switch

Python’s New Structural Pattern Matching!

It’s finally happened, after years of complaining and told “it will never happen”, I got my darn switch statement! And honestly, calling it only a “switch” statement is really underselling it. It’s much more powerful than most people will ever use! You might have already heard about this, but I wanted to make sure it made it to at least the 3.10 beta phase, as the alphas are no guarantee you’ll actually see the new feature (still possible to remove before the RC phase, but less likely).

Artwork by Clara Griffith

Python 3.10 will introduce “Structural Pattern Matching” as introduced in PEP622 which is a crazy advanced switch statement that can recognizing patterns. Instead of the keyword switch Python will introduce match instead (get ready to update your regex variable names!). Let’s do a little quick compare with it and JavaScript’s switch statement. First let’s start off with the Javascript example modified from w3schools.

Javascript’s Switch

switch (new Date().getDay()) {
  case 5:
    console.log("It's Friday!");
    break;
  case 0:
  case 6:
    console.log("Woo, Weekend!");
    break;
  default:
    console.log("Work. Work. Work. Work.");
}

Python’s Structural Pattern Matching

We can accomplish the same with Python in less lines. Note that in Python the weekday starts at 0 for Monday.

from datetime import datetime

match datetime.today().weekday():  
    case 4:
        print("It's Friday!")
    case 5 | 6:
        print("Woo, Weekend!")
    case _:
        print("Work. Work. Work. Work.")

Similarities and Differences

With Python’s new match style statements, the biggest change from tradition is no “drop through” cases. Aka you don’t have to manually specify break or anything to exit the match case for every instance. That does mean though that you can’t have multiple matches with the same result. Instead you can combine checks with | for “or” operations. Which I honestly think is a lot cleaner.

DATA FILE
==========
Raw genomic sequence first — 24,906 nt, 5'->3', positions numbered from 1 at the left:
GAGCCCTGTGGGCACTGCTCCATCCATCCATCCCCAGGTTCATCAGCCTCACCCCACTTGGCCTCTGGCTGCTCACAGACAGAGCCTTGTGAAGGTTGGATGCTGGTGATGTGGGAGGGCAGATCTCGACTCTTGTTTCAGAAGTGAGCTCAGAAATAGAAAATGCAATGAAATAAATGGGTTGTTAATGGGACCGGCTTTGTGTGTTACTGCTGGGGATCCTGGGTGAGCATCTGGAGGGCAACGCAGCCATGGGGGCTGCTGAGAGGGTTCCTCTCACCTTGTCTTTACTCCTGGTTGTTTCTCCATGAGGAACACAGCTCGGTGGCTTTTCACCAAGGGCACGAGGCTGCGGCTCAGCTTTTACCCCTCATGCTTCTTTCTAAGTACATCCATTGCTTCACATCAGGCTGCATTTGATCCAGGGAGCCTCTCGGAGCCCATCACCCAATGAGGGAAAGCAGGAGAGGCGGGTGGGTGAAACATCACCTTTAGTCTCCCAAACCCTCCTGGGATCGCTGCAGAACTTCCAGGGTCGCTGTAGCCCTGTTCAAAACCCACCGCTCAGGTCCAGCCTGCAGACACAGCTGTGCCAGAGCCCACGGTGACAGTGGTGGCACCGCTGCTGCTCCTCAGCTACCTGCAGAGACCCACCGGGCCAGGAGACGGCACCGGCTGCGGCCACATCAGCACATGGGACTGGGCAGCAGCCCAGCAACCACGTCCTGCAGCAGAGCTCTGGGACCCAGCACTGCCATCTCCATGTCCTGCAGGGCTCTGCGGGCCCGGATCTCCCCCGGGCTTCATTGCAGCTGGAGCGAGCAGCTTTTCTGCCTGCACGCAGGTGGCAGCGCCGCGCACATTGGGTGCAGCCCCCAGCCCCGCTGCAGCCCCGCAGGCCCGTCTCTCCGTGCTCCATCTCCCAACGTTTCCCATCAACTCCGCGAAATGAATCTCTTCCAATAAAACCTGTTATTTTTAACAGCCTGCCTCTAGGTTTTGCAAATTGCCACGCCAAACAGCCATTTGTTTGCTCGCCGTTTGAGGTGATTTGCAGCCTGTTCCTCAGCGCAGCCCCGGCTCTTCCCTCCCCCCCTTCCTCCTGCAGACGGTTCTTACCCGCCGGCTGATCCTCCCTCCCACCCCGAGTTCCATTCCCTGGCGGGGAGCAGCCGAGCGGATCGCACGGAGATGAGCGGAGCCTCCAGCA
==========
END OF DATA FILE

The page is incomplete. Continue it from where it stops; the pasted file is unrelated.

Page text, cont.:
What I don’t like is there is no default keyword or similar, and you have to use the _ wildcard. The underscore is already overused in my opinion. However it does add a lot of power for more advanced cases. Let’s dive into some more examples.

Matching and Assigning

The very basic things to understand about the new Structural Pattern Matching is the flow (as seen in the example above) and the possibility of assignment. Because not only can you make sure things are equal to another literal, you can detect patterns (as the name suggests) and then work with the variables inside the pattern itself.

Pattern Recognition

Lets dip the toes in on this whole “pattern matching” thing, what does that mean?

Say you have a tuple with two objects, that could be in either order and you always want to print it right.

data_1 = ("Purchase Number", 574)
data_2 = (574, "Purchase Number")

You could have a simple match case to straighten it out so it always prints “Purchase Number 574”. As the pattern matching support type checking.

match data_1:
    case str(x), int(y):
        print(x, y) 
    case int(x), str(y):
        print(y, x)

Match on dict values

Just like with regular value comparisons, you can check dictionary values and still do or operations. In this case, either grade b or c will print out "Welcome to being average!"

match {'grade': 'B'}:
    case {'grade': 'a' | 'A'}:
        print("You're a star!")
    case {'grade': 'b' | 'c' | 'B' | 'C'}:
        print("Welcome to being average!")

Unpacking arbitrary data

You can use the standard * and ** unpackers to capture and unpack variable length lists and dicts.

my_dict = {'data': [{'action': 'move'}, {'action': 'stay'}],
           'location': "square_10"}

match my_dict:
    case {'data': [*options], **remainder }:
        print(options)
        print(remainder)
    case _:
        raise ValueError("Data not as expected")

Will match with the first case and print out:

[{'action': 'move'}, {'action': 'stay'}]
{'location': 'square_10'}

That can really come in handy if dealing with variable length data.

Adding the “if”

You can also add in some inline checks.

cords = (30.25100365332043, -97.86221371827051, "Workplace")
cords_2 = (44.40575746530253, 8.947747627912994)

match cords: